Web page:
The espresso maker is very popular in many European countries. Almost every kitchen has one of these devices that can be used to brew coffee easily and cheaply. But the outcome is often bitter. Here you'll learn how we get great coffee out of the Bialetti®.
Do you want to make coffee with the portafilter machine? To prepare with the portafilter, please follow the link.
To properly prepare coffee with the espresso maker/moka pot (Bialetti®, Cilio®), you need the following equipment.
This is what you need to prepare it with the espresso maker
- Espresso maker (we use an aluminum pot because of its thermal conductivity)
- Coffee grinder
- Fine scale
- Kettle or kettle with temperature display
- Coffee beans
Everything there? Then let's get started! If you need anything else, you can find most of it in our online shop. Simply follow the links above.
1. Determine the recipe for the espresso maker
The basis for every coffee recipe is the ratio of coffee to water (brew ratio). It determines the strength and taste of your coffee. For the stovetop pot, we recommend a ratio of 1:9.5, i.e. around 10.5 g of coffee per 100 milliliters of water. We give everything in grams because we always work with precision scales.
2. Accurately weigh the amount of coffee for the espresso maker
We place our grinder on the precision scale, tare it and fill in the coffee beans until the scale shows the desired amount of 10.5 g. Here we work with 0.1 gram accuracy. You can find suitable fine scales for coffee in the shop.
Even small differences can make a significant difference in the taste of a cup of coffee. That's why we always make sure to work precisely.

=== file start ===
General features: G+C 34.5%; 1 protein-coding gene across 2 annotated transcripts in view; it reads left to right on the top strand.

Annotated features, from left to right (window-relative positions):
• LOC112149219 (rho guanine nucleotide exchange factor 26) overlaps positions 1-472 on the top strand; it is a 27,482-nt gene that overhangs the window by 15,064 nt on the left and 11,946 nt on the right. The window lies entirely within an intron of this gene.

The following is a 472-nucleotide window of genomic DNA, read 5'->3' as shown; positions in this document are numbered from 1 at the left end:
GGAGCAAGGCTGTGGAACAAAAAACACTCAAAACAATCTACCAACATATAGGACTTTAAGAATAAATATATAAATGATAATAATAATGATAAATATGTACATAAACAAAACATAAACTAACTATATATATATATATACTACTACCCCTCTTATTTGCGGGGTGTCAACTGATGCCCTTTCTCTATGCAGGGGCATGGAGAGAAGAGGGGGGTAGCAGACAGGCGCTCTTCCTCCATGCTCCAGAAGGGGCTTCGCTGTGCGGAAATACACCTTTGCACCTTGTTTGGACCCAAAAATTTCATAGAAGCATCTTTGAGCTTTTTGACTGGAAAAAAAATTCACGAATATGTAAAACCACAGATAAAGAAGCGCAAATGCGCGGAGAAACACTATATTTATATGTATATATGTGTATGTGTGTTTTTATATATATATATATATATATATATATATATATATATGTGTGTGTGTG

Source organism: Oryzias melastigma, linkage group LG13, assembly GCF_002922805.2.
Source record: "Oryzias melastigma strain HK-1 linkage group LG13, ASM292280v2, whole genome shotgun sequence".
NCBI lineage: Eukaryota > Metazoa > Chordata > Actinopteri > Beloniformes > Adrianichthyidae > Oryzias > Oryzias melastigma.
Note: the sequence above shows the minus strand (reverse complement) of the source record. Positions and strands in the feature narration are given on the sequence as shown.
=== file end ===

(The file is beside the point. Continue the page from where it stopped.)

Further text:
3. Grinding level for coffee with the espresso maker
We choose the grinding level to be slightly finer than table salt (guide value for the Comandante coffee grinder: 20 clicks). The finer the grind, the longer it takes for the water to work its way through the ground coffee. You can find coffee grinders with homogeneous grinding results in the shop. It is important that the grinds are approximately the same size to allow for even, controlled extraction.
4. Preheat water
We heat our specified amount of water to approx. 60 °C. This ensures that the espresso pot made of the excellent heat-conducting material aluminum is not heated too much on the stove (because it is shorter). We pour the hot water into the lower part of our stove pot.
You can read about the influence water hardness has on the taste of your coffee in our guide to coffee water.
5. Pour ground coffee into the sieve
Now we put the ground coffee into the sieve without pressing it. This is important because otherwise the hot water will rise too slowly through the ground coffee, resulting in a bitter taste.
6. Heat the espresso maker
We now place our espresso maker on a stovetop and heat it with the lid open. As soon as the upper part is half full, we take the pot off the stove. The residual heat ensures that the remaining water also makes its way up and comes out of the middle of the pot as delicious coffee.
7. Try coffee from the espresso maker
Once the water has completely passed through, we pour the coffee directly into one or more cups. This cools it down a bit and the taste remains free of bitter substances. If you leave it in the pot for too long, a bitter taste can develop.
Now let's try the coffee. If it tastes as desired, we have reached our goal. If it is too bitter, we have some tips below for the next preparation.
Coffee too bitter? Here's how to adapt the recipe
For a good, balanced coffee from the espresso maker, we solve around 22% of the coffee particles from the ground coffee beans. If the coffee tastes too bitter, too many particles have ended up in the cup. If, on the other hand, it is too acidic and watery, we have dissolved too few particles.
If the coffee tastes bitter, there can be several reasons for this. Either we ground it too finely, pressed the ground coffee in the sieve, or extracted it with water that was too hot. The result is over-extraction.
We repeatedly write espresso maker or stovetop pot in the text. The latter term is more precise because no espresso comes out of the espresso pot. There is not enough pressure in the device for this (maximum 3 bar). In a portafilter machine, however, it is around 9 bar.